OF Chris Dickerson
The prospect breakout was Joseph, but I’m already picking him as the team MVP, so I’ll give this spot to Dickerson. How does a 30-year-old break out? By being designated for assignment in the spring, then putting up such good numbers in the second half that he was given a September call-up and suddenly deserves consideration for a big league bench job next season. Dickerson has always been able to hit right-handers, even at the big league level, but a slight mechanical adjustment helped him hit lefties to the tune of .328/.439/.418 and he remained productive in limited big league at-bats down the stretch. Might have been on the postseason roster if not for Brett Gardner’s speedy recovery from elbow surgery.
RHP Dellin Betances
Injuries were the most disappointing thing about fellow top prospect Manny Banuelos and Austin Romine. With Betances, the disappointment was in the results. Sure, he wasn’t perfectly healthy either, but this was supposed to be the year Betances began to push for a spot in the big leagues. Instead, his command was so erratic he was actually demoted to Double-A. Betances walked nearly as many as he struck out with Scranton/Wilkes-Barre, then he was knocked around through 10 starts with Trenton. He’s trying to get some things straightened out in the Arizona Fall League, but for now, this wasn’t a lost year for Betances. It was just a bad year.
OF Ronnier Mustelier
Granted, he’s 28-year-old old, but at this point it’s hard to leave Mustelier out of the prospect discussion. He might not be a future everyday player at the big league level, but he continues to show enough bat — and enough versatility — to suggest he could at least play a bench role as early as next season. Building off a strong debut in 2011, the Cuban outfielder and third baseman jumped quickly from Double-A to Triple-A this season, hitting a combined .314/.371/.488. His numbers dipped a little bit when he joined Scranton/Wilkes-Barre, but he was still a good all-around hitter. His platoon splits are not especially extreme, and he could fit the profile of a four-corners bench player that the Yankees often talk about.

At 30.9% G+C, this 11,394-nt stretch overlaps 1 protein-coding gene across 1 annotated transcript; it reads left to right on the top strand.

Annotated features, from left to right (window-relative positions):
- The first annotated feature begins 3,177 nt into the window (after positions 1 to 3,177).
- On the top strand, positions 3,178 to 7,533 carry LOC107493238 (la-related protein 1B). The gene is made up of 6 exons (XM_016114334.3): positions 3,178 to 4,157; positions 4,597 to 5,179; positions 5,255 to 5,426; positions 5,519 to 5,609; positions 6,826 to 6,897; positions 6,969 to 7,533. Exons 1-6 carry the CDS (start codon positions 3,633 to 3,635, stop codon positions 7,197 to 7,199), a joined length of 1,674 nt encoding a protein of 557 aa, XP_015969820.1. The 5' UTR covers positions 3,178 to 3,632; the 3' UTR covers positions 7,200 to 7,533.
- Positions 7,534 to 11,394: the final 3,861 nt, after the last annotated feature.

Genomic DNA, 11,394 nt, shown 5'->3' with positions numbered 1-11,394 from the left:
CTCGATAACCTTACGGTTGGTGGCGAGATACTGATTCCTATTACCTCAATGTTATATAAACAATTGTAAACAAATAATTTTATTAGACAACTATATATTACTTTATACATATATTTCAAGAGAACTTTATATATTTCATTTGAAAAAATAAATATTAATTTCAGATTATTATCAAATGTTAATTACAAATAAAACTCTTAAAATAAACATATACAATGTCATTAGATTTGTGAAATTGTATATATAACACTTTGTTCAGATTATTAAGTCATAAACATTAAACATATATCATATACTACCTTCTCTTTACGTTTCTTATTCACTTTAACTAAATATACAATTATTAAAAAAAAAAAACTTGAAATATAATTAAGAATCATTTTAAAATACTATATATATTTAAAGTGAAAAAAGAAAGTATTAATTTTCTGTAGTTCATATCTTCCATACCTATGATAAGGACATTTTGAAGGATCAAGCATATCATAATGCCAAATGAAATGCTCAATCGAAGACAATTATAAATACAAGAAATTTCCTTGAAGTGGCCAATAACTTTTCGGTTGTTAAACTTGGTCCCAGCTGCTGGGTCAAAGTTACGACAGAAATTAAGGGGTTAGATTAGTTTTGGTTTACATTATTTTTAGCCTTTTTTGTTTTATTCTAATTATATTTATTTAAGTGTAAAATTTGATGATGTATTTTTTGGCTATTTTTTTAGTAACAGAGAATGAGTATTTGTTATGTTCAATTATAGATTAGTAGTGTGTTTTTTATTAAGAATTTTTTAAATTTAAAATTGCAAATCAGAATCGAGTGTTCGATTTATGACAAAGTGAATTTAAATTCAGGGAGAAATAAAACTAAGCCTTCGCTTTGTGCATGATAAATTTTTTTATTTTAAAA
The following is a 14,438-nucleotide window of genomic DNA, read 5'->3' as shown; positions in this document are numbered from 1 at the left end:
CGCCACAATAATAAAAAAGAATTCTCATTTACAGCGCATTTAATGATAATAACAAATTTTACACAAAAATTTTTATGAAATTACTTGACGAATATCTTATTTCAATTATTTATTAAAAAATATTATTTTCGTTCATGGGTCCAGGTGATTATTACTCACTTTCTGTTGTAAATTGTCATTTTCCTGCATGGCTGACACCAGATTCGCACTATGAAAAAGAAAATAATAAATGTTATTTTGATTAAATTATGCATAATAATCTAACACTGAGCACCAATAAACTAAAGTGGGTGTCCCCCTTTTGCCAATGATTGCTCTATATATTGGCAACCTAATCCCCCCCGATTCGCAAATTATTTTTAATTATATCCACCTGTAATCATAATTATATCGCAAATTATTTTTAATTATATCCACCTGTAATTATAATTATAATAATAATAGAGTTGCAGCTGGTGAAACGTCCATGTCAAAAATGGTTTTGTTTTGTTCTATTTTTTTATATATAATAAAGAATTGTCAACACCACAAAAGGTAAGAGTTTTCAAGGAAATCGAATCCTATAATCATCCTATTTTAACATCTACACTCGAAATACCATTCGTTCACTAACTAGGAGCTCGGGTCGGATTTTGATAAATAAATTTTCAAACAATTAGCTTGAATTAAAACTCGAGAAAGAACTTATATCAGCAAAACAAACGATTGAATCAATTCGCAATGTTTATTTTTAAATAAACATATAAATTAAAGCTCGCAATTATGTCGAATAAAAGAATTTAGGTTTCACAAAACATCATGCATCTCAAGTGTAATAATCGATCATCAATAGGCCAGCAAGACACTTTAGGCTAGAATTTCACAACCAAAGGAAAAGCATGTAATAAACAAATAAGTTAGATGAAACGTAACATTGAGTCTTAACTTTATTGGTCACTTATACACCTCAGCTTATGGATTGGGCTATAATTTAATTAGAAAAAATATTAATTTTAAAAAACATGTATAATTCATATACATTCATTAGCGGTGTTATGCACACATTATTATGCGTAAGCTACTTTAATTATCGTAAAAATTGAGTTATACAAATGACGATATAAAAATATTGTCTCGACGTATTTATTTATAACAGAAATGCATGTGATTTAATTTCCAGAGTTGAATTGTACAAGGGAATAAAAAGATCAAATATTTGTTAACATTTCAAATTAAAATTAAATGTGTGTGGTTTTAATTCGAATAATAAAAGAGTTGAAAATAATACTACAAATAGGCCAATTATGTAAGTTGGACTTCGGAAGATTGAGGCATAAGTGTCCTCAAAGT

Odds and ends
Drafted in 2010, Chase Whitley has moved quickly through the Yankees farm system, and he jumped to Triple-A after just two games with Double-A Trenton this year. Routinely pitching up to four innings at a time, Whitley held opponents to a .213 average while showing the flexibility of a late-inning setup man or multi-inning long reliever. Could be in the big league mix from the moment spring training opens. … Coming off a bad 2011, Kevin Russo rebounded with a .284/.358/.351 slash line that made him the regular leadoff hitter through much of the season. He spent significant time at second, third and all three outfield positions. … Adam Warren‘s second-half improvements suggest he’s still next in line among the Yankees young starters. … In just a month on the Triple-A roster, Melky Mesa struck out 43 times but also hit nine homers. … Although he had some good months mixed in, Francisco Cervelli hit just .246/.341/.316 in his unexpected return to the minors. … A lot of moving parts in the Triple-A bullpen, but left Juan Cedeno was one of the points of stability. So was veteran left-hander Michael O’Connor who bounced from the bullpen to the rotation with a 3.73 ERA while helping in a variety of roles.